Hi Kats, google must be playing up not to allow you to add your name, Ive had this happen before. Yes I am certain it's not a habitual thing. I know there seems to be a lot of 'professionals' who think we are setting up these bad habits in our kids but I am certain that's not the case with Harri. Thanks for sharing your experience it's good to know things can settle with age, and for your kind words about the blog. It's great to connect with other ASD parents.

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  4. My daughter and I, both on the spectrum, take Melatonin. It is a miracle to have it available, since other neurotransmitters can't be taken that way. We take the slow release version and are happy to pay whatever it costs, which is a lot, because it is worth every penny.

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  5. Thanks for your comment Ajax. Can you tell me if you feel any effects during the day?

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  6. I say go with your gut but keep gathering information and be open to trying it if you get enough positive info to feel okay about it.

    My son and husband take it and feel that it helps them greatly. I do not take it as I don't like how it makes me feel when I am falling asleep. I am not aware of any residual effects if it is taken at bedtime.

    I don't know if I am the mom you were quoting, but I will say that we have tried many other supplements that did not have any noticeable effect, so the melatonin stands out for us as something that actually makes a measurable improvement in our lives.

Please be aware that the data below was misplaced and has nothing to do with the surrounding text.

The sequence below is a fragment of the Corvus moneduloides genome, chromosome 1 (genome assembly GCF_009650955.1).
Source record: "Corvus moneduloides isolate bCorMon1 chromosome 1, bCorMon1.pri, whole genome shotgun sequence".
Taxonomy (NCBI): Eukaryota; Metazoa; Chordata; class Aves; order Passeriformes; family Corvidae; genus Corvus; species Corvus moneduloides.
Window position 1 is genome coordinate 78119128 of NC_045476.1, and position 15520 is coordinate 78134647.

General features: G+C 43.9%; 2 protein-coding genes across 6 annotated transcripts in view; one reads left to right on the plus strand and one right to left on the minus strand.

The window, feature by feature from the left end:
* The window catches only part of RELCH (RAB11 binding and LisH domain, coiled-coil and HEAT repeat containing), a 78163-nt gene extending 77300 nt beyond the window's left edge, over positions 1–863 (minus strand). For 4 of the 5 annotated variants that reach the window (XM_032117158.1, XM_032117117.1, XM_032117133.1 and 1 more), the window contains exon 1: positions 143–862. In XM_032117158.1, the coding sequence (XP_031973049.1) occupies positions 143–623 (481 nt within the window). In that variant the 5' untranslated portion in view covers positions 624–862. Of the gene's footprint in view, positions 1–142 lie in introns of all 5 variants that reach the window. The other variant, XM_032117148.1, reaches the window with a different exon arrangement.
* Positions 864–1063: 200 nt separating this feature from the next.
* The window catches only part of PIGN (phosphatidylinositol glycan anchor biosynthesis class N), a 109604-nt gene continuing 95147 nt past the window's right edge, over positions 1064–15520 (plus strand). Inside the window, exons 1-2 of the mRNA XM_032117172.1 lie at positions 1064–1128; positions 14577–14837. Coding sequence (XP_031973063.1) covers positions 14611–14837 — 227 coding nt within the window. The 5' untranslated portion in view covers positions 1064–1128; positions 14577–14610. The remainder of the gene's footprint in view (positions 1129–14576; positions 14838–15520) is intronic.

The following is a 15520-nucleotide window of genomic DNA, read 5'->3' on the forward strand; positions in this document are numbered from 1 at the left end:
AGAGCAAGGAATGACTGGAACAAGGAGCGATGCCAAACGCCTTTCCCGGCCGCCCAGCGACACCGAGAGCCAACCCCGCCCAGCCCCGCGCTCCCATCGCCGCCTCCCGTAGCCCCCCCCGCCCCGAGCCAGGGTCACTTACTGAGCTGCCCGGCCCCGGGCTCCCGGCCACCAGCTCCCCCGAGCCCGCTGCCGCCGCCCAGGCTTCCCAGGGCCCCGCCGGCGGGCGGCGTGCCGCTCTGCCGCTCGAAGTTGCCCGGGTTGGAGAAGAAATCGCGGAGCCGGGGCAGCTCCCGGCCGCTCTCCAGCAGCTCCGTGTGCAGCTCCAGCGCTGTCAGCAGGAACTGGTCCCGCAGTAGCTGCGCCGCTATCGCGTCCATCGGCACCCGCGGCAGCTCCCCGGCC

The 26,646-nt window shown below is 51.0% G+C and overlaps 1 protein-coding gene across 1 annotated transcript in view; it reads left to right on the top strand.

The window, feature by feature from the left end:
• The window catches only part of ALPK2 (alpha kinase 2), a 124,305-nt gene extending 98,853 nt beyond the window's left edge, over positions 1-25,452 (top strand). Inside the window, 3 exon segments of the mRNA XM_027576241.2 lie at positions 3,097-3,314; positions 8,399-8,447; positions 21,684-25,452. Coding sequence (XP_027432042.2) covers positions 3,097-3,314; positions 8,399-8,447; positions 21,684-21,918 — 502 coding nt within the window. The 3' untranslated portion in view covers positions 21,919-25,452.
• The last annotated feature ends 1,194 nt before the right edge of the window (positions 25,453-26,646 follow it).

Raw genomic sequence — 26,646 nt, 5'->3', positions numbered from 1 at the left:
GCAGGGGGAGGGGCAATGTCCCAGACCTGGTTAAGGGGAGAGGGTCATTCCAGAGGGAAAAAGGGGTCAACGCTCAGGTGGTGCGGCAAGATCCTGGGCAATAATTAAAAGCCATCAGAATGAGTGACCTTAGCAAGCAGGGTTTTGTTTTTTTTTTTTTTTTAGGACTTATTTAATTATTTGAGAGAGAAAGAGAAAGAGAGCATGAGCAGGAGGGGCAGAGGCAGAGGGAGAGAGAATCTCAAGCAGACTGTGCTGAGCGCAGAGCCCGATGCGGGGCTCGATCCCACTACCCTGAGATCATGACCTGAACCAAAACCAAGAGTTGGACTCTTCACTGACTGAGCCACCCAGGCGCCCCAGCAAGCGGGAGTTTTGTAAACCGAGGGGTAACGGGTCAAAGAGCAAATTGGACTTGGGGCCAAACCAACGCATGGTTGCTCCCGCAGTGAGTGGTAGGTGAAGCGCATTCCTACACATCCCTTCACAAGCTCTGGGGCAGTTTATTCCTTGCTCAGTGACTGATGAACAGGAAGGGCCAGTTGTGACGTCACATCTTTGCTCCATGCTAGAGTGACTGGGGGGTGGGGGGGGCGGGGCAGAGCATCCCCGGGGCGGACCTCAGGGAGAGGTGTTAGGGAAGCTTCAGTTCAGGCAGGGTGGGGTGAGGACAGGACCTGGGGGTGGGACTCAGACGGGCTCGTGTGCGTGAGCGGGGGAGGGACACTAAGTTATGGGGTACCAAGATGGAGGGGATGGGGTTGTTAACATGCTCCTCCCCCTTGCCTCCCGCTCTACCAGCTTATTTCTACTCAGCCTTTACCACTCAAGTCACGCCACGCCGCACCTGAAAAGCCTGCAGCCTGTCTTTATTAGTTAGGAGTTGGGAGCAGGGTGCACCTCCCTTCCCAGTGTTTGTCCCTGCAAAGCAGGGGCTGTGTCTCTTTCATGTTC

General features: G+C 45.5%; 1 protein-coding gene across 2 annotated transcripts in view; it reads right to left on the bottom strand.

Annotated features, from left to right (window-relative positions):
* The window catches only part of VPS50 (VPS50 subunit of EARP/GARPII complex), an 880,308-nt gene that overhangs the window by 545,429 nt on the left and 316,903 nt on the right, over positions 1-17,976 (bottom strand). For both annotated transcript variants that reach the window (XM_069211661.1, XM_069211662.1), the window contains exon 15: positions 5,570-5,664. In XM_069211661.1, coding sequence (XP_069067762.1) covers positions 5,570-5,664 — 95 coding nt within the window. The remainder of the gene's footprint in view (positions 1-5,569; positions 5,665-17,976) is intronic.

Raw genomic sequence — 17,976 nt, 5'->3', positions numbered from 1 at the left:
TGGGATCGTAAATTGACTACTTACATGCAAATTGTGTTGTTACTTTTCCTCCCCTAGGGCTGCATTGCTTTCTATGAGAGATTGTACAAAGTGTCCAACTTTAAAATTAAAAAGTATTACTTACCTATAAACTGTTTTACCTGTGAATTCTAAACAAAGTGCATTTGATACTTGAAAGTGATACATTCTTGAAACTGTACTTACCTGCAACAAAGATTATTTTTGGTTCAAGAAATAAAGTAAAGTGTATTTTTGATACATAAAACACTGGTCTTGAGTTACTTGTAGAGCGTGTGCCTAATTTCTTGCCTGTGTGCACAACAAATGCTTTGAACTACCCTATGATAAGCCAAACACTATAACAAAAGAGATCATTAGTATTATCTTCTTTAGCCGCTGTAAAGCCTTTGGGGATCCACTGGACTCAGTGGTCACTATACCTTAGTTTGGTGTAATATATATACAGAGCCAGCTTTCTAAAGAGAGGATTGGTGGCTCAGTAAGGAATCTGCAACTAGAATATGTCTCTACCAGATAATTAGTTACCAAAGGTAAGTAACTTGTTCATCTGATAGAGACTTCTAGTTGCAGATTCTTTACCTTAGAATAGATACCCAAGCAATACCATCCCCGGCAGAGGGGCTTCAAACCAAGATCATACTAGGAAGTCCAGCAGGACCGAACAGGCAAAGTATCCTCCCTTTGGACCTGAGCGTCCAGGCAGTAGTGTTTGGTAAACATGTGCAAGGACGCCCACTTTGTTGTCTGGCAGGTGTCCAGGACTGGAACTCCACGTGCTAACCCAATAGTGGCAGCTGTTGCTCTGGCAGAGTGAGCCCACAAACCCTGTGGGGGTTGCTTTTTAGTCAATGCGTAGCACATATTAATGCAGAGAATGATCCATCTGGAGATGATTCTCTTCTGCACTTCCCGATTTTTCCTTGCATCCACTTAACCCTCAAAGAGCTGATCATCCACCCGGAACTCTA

My son also now takes a medication, and it took me over a year of discussions with the psychiatrist and various other professionals to agree to even a 2 week trial of it. I feel good about what we are doing now, but I don't blame myself for waiting, and I don't expect either the melatonin or the meds to fix my son, just to make things a bit easier for him.

    It's a really hard balance to find, and it changes constantly as they grow and change, so that's why I think we moms should never ignore our gut feelings.

    Bless you - you are a great mom!

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  7. Not a one. It isn't like Valium, it is a hormone. It wears off really quickly, hence the need for a slow release version for those who don't stay asleep. Actually, to be honest, it doesn't make you "drowsy" as such, just able to go to sleep. Hope that makes sense.

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  8. Trish thanks so much for that. The mum I quoted has a child at the same centre as Harri, and made the comment just this week when I spoke to her during a parent info forum on sleeping. Seems like plenty of people are using it with great results.

    Ajax thanks again, you have given me the reassurance I was seeking.